The world’s first 3D printed, smash-proof guitar
Rock stars have been smashing guitars for decades, few with more enthusiasm than Swedish-born guitar virtuoso Yngwie Malmsteen. Sandvik decided to test their cutting-edge technologies by building the world’s first all-metal, unbreakable guitar and letting Malmsteen unleash his smashing skills on it.
^ Unbreakable Guitar
Article by Sandvik
In this project, Sandvik gathered experts from across the company to
demonstrate how they could use sustainable, cutting-edge techniques to
make something that is both highly precise and amazingly durable. Henrik
Loikkanen, the Machining Process Developer at Sandvik Coromant, has
played guitar since his youth when he idolized Malmsteen. To understand
what happens when Malmsteen destroys an instrument, Loikkanen turned to
“We had to design a guitar that is unsmashable in all the different ways
you can smash a guitar,” Loikkanen said. “The engineering challenge was
that critical joint between the neck and the body that usually cracks
on a guitar.”
Sandvik engineers eliminated the joint between the neck and body.
Instead, the guitar’s neck and fretboard were milled from solid bars of
recycled stainless steel, a guitar construction that had never been
tried before. Both the neck and fretboard extended into a rectangular
“hub” that would reach deep into the guitar’s body.
Long, slender components like the fretboard and neck are particularly
vulnerable to distortion. Advanced software allowed Sandvik Coromant to
simulate milling digitally before the first cut was made, enabling the
correct choice of tools, saving manufacturing time and ensuring
“Precision was critical,” said Henrik Loikkanen, machining process
developer at Sandvik Coromant. “Our software is built on years of
experience, giving tool and the cutting data recommendations that helped
us mill the fretboard down to a challenging thickness of 1 millimetre
A 3D printed titanium body in layers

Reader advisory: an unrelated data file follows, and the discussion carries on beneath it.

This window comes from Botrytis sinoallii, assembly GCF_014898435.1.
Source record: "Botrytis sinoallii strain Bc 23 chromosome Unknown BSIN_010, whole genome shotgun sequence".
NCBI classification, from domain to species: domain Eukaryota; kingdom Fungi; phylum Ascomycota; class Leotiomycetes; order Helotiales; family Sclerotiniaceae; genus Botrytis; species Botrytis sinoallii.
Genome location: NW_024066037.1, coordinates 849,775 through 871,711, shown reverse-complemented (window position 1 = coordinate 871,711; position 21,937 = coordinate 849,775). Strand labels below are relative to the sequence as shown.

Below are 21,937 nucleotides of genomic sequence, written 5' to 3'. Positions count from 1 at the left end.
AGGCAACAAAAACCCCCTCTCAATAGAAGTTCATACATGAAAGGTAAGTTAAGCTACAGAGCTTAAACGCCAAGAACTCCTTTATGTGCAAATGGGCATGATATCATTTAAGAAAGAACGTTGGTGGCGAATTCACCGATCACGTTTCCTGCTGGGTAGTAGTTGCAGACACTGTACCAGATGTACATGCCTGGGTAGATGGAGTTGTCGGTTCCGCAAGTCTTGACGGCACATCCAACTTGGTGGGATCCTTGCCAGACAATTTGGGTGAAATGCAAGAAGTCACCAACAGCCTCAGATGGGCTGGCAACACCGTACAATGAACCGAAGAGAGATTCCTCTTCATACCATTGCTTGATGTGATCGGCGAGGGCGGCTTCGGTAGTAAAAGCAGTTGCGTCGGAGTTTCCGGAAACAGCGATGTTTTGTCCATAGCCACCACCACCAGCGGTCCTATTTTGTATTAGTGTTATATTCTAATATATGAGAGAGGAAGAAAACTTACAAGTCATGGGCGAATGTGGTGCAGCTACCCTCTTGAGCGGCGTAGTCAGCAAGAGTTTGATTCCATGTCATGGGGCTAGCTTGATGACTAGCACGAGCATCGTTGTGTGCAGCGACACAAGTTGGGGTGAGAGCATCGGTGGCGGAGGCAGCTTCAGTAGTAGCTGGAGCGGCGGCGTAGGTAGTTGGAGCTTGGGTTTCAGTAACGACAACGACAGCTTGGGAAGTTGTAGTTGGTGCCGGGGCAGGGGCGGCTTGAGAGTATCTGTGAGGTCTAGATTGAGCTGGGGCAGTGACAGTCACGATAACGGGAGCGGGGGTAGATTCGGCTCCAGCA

Meanwhile, another challenge was being tackled – how to manufacture the guitar body, an extremely complex design due to the need for high strength at low weight.
Sandvik, relying on its world-leading expertise in metal powder and additive manufacturing, decided to 3D print the body. Lasers traced the design into beds of fine titanium powder, fusing layers of material one on top of the other. The layers, each thinner than a human hair, built up into the body of the guitar.
“Additive manufacturing lets us create lighter, stronger and more flexible components with internal structures that would be impossible to mill traditionally,” said Amelie Norrby, an additive manufacturing engineer who participated in the guitar project. “And it’s more sustainable because you only use the material you need for the component, minimizing waste.”
The materials world
Tomas Forsman, a research and development specialist at Sandvik, realized that the guitar needed a special structure that was strong, stiff and light. He proposed an Isotropic Lightweight Structure (ILS), the strongest structure for a given weight ever invented.
“It looks much like any framework structure,” Forsman said, “but it’s actually stiffer and lighter than anything we’ve seen before.”
Forsman also knew exactly the material from which the ILS should be constructed: hyper-duplex steel, a grade only Sandvik produces. He wanted to sandwich the hyper-duplex ILS between the guitar’s neck and fretboard.
“To break it is impossible. But you can break other things with it” –Yngwie Malmsteen
But the fretboard could not afford any torsion, a problem with welding long, thin components together. Analysis and testing fine-tuned the welding process until the ILS could successfully be integrated.
Forsman thinks the guitar project and the collaboration it required illustrates how Sandvik’s deep expertise and experience can solve unique challenges, even faced with short timeframes.
“Collaborating like this is a key for the future,” said Forsman. “Our customers’ challenges continue to grow more and more complex. We need to bring our expertise to work hand-in-hand with our partners and customers and keep inventing new ways of meeting those challenges.”
When the guitar was finished, Sandvik gave it to Malmsteen to play. At a club in Florida, Malmsteen ripped through several songs, then started swinging the guitar at amps, at stage structures, at the floor, doing his very best to smash it.
“This guitar is a beast!” Malmsteen said after abandoning efforts to destroy it. “Sandvik is obviously on top of their game. They put the work in, they do their hours. I can relate to that. The result is amazing. I gave everything I had, but it was impossible to smash.”
- The guitar took three months to make from designing to finished instrument
- The guitar body was produced in titanium using powder bed fusion, an additive manufacturing technique where lasers melt metal powder into microscopically thin layers.
- The volume knobs and tailpiece which anchors the strings were also created with 3D printing.
- The guitar neck and hub were milled from one piece of stainless steel.
- The back of the guitar’s neck is hollow and is only 1mm thick in places.
- The hyper duplex lattice-like Isotropic Lightweight Structure inside the guitar neck is the strongest structure in the world for its weight.
- The scalloped fretboard, a trademark of Malmsteen’s guitars, is inspired by the ancient lute.